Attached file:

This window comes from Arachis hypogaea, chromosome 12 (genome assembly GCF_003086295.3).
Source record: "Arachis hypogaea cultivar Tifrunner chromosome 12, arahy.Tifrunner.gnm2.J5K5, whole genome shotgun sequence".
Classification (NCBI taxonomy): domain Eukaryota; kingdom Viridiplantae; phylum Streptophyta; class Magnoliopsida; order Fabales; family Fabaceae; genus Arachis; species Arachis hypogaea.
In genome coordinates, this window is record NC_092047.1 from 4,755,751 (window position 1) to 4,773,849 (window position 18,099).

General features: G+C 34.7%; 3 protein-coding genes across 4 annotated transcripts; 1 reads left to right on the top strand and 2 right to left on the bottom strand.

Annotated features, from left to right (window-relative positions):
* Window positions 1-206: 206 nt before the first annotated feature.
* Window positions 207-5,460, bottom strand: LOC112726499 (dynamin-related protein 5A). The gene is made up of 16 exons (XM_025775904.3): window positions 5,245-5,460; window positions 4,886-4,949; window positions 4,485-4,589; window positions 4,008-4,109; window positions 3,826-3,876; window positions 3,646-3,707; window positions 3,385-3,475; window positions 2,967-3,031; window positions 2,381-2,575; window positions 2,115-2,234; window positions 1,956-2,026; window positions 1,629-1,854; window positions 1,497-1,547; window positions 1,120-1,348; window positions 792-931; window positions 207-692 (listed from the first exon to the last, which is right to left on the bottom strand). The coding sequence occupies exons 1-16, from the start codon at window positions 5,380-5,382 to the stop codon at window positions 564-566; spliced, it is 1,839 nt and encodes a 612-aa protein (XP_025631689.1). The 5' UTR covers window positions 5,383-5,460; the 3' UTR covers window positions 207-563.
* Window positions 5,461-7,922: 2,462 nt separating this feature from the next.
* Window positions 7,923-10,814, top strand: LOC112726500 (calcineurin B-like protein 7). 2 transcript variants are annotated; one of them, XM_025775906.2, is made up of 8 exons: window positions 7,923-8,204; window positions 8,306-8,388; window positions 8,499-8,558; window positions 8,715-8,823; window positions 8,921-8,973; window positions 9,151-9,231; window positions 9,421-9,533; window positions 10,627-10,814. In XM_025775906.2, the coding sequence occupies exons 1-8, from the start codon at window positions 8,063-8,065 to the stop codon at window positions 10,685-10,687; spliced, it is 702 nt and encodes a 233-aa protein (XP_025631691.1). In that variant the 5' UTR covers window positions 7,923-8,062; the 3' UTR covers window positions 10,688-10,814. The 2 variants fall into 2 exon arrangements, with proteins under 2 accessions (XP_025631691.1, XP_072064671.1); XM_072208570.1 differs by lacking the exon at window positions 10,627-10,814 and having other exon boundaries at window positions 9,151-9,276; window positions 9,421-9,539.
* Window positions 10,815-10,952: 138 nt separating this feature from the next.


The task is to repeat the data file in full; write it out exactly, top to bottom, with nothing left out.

This window comes from Arachis hypogaea, chromosome 12 (genome assembly GCF_003086295.3).
Source record: "Arachis hypogaea cultivar Tifrunner chromosome 12, arahy.Tifrunner.gnm2.J5K5, whole genome shotgun sequence".
Classification (NCBI taxonomy): domain Eukaryota; kingdom Viridiplantae; phylum Streptophyta; class Magnoliopsida; order Fabales; family Fabaceae; genus Arachis; species Arachis hypogaea.
In genome coordinates, this window is record NC_092047.1 from 4,755,751 (window position 1) to 4,773,849 (window position 18,099).

General features: G+C 34.7%; 3 protein-coding genes across 4 annotated transcripts; 1 reads left to right on the top strand and 2 right to left on the bottom strand.

Annotated features, from left to right (window-relative positions):
* Window positions 1-206: 206 nt before the first annotated feature.
* Window positions 207-5,460, bottom strand: LOC112726499 (dynamin-related protein 5A). The gene is made up of 16 exons (XM_025775904.3): window positions 5,245-5,460; window positions 4,886-4,949; window positions 4,485-4,589; window positions 4,008-4,109; window positions 3,826-3,876; window positions 3,646-3,707; window positions 3,385-3,475; window positions 2,967-3,031; window positions 2,381-2,575; window positions 2,115-2,234; window positions 1,956-2,026; window positions 1,629-1,854; window positions 1,497-1,547; window positions 1,120-1,348; window positions 792-931; window positions 207-692 (listed from the first exon to the last, which is right to left on the bottom strand). The coding sequence occupies exons 1-16, from the start codon at window positions 5,380-5,382 to the stop codon at window positions 564-566; spliced, it is 1,839 nt and encodes a 612-aa protein (XP_025631689.1). The 5' UTR covers window positions 5,383-5,460; the 3' UTR covers window positions 207-563.
* Window positions 5,461-7,922: 2,462 nt separating this feature from the next.
* Window positions 7,923-10,814, top strand: LOC112726500 (calcineurin B-like protein 7). 2 transcript variants are annotated; one of them, XM_025775906.2, is made up of 8 exons: window positions 7,923-8,204; window positions 8,306-8,388; window positions 8,499-8,558; window positions 8,715-8,823; window positions 8,921-8,973; window positions 9,151-9,231; window positions 9,421-9,533; window positions 10,627-10,814. In XM_025775906.2, the coding sequence occupies exons 1-8, from the start codon at window positions 8,063-8,065 to the stop codon at window positions 10,685-10,687; spliced, it is 702 nt and encodes a 233-aa protein (XP_025631691.1). In that variant the 5' UTR covers window positions 7,923-8,062; the 3' UTR covers window positions 10,688-10,814. The 2 variants fall into 2 exon arrangements, with proteins under 2 accessions (XP_025631691.1, XP_072064671.1); XM_072208570.1 differs by lacking the exon at window positions 10,627-10,814 and having other exon boundaries at window positions 9,151-9,276; window positions 9,421-9,539.
* Window positions 10,815-10,952: 138 nt separating this feature from the next.